Friday, August 29, 2014

Food Bowls You Can Eat

Bread Bowls

I first tasted a bread bowl in east Berlin Germany in the 90's on the corner of a cold snowy street at an Imbiss or Schnellimbiss - fast food stand. People were standing in the street drinking and swapping stories of the day, the smell hit me as I walked past, I stopped and asked what smelled so good. A dark-eyed Turkish fella had a steaming pot on the go, he grinned grabbed a 9 inch baguette and poured in chicken and mushroom in a cream source. He wrapped a napkin around it, and smiled, a broad all-knowing, confident smile, that I was going to enjoy - wow factor immanent and he wasn't wrong.

I forked the ingredients and broke off the bread that had soaked up the sauce and reciprocated his smile.

This is not a new idea Ancient Rome and Greece used bread bowls. Englishmen in the middle ages called these 'trenchers' and used them as serving pieces, usually the bread's not eaten because it was week old left-overs and cast to the hounds after finishing.

Steak au Poivre Bread Bowl

French Pepper Steak with Brandy Cream Sauce

  • Prep Time:
  • Total Time:


  • one-inch thick rump steaks
  • 1 tablespoon mixed crushed peppercorns
  • 1 tablespoon butter
  • For the Sauce
  • 1 tablespoon olive oil
  • 1 table spoon Brandy
  • 50ml/2 fl oz of stock
  • 150ml /1/2 PT cream
  • 1 table spoon English mustard
  • Salt to taste


  1. Cut the steak into thin lengths.
  2. Using your fingers coat the steaks with the ground pepper.
  3. Warm a frying pan and add the butter, olive oil and steak.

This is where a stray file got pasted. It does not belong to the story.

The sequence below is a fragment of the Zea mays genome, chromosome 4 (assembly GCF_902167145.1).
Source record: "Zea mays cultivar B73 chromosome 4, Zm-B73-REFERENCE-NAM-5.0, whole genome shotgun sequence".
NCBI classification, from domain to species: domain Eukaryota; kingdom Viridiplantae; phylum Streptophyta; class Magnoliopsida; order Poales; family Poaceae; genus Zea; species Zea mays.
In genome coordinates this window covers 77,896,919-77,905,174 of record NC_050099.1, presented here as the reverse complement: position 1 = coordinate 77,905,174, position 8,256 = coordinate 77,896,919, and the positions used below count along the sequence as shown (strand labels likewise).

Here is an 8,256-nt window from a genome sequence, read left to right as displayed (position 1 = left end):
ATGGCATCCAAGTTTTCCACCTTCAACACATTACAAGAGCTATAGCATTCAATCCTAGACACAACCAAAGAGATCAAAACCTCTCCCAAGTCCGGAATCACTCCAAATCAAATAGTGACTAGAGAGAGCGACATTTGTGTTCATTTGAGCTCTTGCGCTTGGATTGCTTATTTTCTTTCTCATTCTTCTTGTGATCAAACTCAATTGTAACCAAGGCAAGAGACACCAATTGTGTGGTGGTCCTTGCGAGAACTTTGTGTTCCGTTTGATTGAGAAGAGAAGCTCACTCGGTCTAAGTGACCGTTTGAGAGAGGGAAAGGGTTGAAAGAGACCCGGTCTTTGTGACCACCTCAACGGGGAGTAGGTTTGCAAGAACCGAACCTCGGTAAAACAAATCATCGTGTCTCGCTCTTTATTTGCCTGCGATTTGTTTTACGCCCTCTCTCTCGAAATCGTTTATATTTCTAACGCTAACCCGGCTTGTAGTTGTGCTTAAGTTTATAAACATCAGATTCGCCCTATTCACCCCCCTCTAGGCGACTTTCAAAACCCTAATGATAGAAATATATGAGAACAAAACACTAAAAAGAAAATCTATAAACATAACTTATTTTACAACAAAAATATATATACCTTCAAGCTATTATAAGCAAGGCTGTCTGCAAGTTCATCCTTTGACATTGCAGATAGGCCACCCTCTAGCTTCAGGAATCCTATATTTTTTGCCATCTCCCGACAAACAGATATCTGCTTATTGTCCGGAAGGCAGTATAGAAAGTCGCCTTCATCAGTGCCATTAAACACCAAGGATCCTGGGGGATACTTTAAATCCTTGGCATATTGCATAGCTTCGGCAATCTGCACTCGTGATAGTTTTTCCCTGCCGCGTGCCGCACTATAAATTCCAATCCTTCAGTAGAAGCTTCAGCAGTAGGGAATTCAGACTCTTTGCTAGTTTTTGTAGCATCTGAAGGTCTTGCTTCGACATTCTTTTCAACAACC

4. Cook for 4 minutes on one side, then flip and cook for 4 more minutes on the other side
  5. Season the steaks with salt to your taste.
  6. Drain off the liquid from the pan except for a teaspoon full leaving any sediment and replace on the heat.
  7. Pour in the Brandy bring to a boil, scraping the bottom of the pan with a wooden spatula to incorporate all the sediment.
  8. Add the cream and mustard and stir until thick and bubbling, season with salt to your taste.
  9. Pour into the bread bowl.
Cook or brown in a pan containing a small quantity of butter or oil

Tomato bowls - stuff tomatoes.

I first tried this dish in Honfleur Normandy France D-day celebrations with American Jeeps parading down the street, what an amazing place in the summer, one word of warning don’t ask for garlic.
I thought the waiter winced at my French pronunciation but the mere mention of garlic in the stuffed tomatoes was the course of his expletive explosion and a sausage finger pointing me to Paris.
So I admit the only thing to this dish I have changed is the addition of garlic because I think it is better with and when I cook it, I use a bulb but you can omit if you want because it rocks either way.


  • 4 steak tomatoes
  • White Stilton cheese
  • Two Garlic cloves
  • ½ cup Bread crumbs
  • 1 Red pepper
  • 4 Mushrooms
  • Onion
  • Herbes de Provence
  • Salt and black pepper


  1. Cut off the top of the tomatoes large enough so that you will be able to stuff ingredients into them without ripping it. Slice thin off the bottoms so they can stand. Hollow out and remove the insides of the tomato. The filling depends on if you are going to eat it raw or cooked.
  2. Peel the Garlic cloves and mince in a crusher.